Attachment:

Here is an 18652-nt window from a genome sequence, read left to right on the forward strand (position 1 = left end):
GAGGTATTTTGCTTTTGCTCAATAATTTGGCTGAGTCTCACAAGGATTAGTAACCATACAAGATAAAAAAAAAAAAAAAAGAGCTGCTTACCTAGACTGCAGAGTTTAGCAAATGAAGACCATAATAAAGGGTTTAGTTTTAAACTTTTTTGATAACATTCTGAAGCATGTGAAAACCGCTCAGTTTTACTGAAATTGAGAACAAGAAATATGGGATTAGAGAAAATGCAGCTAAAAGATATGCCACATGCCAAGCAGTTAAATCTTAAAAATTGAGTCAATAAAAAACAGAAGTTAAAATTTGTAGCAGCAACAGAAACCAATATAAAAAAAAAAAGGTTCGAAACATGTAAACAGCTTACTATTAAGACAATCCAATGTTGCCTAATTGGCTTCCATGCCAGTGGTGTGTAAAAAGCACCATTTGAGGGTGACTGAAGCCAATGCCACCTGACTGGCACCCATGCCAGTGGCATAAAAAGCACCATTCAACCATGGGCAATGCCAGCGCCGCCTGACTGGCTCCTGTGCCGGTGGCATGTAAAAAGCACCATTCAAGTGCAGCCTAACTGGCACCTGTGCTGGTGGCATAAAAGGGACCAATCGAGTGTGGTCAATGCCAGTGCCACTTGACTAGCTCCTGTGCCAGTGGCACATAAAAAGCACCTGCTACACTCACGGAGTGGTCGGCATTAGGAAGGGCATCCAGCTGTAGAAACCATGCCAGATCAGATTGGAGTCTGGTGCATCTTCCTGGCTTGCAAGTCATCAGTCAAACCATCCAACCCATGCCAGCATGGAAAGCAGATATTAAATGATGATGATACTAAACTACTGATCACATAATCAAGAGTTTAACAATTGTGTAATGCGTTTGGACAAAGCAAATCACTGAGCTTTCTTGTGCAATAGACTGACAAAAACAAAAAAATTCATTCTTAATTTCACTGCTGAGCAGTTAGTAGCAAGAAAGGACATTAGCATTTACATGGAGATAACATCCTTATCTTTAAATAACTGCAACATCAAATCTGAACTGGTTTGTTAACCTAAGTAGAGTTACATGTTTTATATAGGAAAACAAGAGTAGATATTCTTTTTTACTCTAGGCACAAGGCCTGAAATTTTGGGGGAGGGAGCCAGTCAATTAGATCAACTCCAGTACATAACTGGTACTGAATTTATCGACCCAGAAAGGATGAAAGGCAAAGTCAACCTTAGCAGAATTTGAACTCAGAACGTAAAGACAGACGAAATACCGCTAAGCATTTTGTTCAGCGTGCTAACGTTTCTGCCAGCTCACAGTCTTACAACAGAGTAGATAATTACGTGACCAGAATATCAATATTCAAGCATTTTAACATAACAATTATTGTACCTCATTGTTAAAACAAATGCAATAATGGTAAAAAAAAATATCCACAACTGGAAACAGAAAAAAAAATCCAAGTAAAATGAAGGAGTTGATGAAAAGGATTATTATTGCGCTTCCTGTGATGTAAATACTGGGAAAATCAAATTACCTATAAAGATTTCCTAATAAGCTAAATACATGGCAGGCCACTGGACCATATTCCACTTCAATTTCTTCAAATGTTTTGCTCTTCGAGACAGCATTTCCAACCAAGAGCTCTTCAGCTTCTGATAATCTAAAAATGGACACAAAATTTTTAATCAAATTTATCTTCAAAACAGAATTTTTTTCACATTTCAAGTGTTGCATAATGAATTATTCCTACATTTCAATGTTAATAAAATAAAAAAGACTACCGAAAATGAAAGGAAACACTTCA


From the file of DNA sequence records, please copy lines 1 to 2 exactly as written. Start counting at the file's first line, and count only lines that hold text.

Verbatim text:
Here is an 18652-nt window from a genome sequence, read left to right on the forward strand (position 1 = left end):
GAGGTATTTTGCTTTTGCTCAATAATTTGGCTGAGTCTCACAAGGATTAGTAACCATACAAGATAAAAAAAAAAAAAAAAGAGCTGCTTACCTAGACTGCAGAGTTTAGCAAATGAAGACCATAATAAAGGGTTTAGTTTTAAACTTTTTTGATAACATTCTGAAGCATGTGAAAACCGCTCAGTTTTACTGAAATTGAGAACAAGAAATATGGGATTAGAGAAAATGCAGCTAAAAGATATGCCACATGCCAAGCAGTTAAATCTTAAAAATTGAGTCAATAAAAAACAGAAGTTAAAATTTGTAGCAGCAACAGAAACCAATATAAAAAAAAAAAGGTTCGAAACATGTAAACAGCTTACTATTAAGACAATCCAATGTTGCCTAATTGGCTTCCATGCCAGTGGTGTGTAAAAAGCACCATTTGAGGGTGACTGAAGCCAATGCCACCTGACTGGCACCCATGCCAGTGGCATAAAAAGCACCATTCAACCATGGGCAATGCCAGCGCCGCCTGACTGGCTCCTGTGCCGGTGGCATGTAAAAAGCACCATTCAAGTGCAGCCTAACTGGCACCTGTGCTGGTGGCATAAAAGGGACCAATCGAGTGTGGTCAATGCCAGTGCCACTTGACTAGCTCCTGTGCCAGTGGCACATAAAAAGCACCTGCTACACTCACGGAGTGGTCGGCATTAGGAAGGGCATCCAGCTGTAGAAACCATGCCAGATCAGATTGGAGTCTGGTGCATCTTCCTGGCTTGCAAGTCATCAGTCAAACCATCCAACCCATGCCAGCATGGAAAGCAGATATTAAATGATGATGATACTAAACTACTGATCACATAATCAAGAGTTTAACAATTGTGTAATGCGTTTGGACAAAGCAAATCACTGAGCTTTCTTGTGCAATAGACTGACAAAAACAAAAAAATTCATTCTTAATTTCACTGCTGAGCAGTTAGTAGCAAGAAAGGACATTAGCATTTACATGGAGATAACATCCTTATCTTTAAATAACTGCAACATCAAATCTGAACTGGTTTGTTAACCTAAGTAGAGTTACATGTTTTATATAGGAAAACAAGAGTAGATATTCTTTTTTACTCTAGGCACAAGGCCTGAAATTTTGGGGGAGGGAGCCAGTCAATTAGATCAACTCCAGTACATAACTGGTACTGAATTTATCGACCCAGAAAGGATGAAAGGCAAAGTCAACCTTAGCAGAATTTGAACTCAGAACGTAAAGACAGACGAAATACCGCTAAGCATTTTGTTCAGCGTGCTAACGTTTCTGCCAGCTCACAGTCTTACAACAGAGTAGATAATTACGTGACCAGAATATCAATATTCAAGCATTTTAACATAACAATTATTGTACCTCATTGTTAAAACAAATGCAATAATGGTAAAAAAAAATATCCACAACTGGAAACAGAAAAAAAAATCCAAGTAAAATGAAGGAGTTGATGAAAAGGATTATTATTGCGCTTCCTGTGATGTAAATACTGGGAAAATCAAATTACCTATAAAGATTTCCTAATAAGCTAAATACATGGCAGGCCACTGGACCATATTCCACTTCAATTTCTTCAAATGTTTTGCTCTTCGAGACAGCATTTCCAACCAAGAGCTCTTCAGCTTCTGATAATCTAAAAATGGACACAAAATTTTTAATCAAATTTATCTTCAAAACAGAATTTTTTTCACATTTCAAGTGTTGCATAATGAATTATTCCTACATTTCAATGTTAATAAAATAAAAAAGACTACCGAAAATGAAAGGAAACACTTCA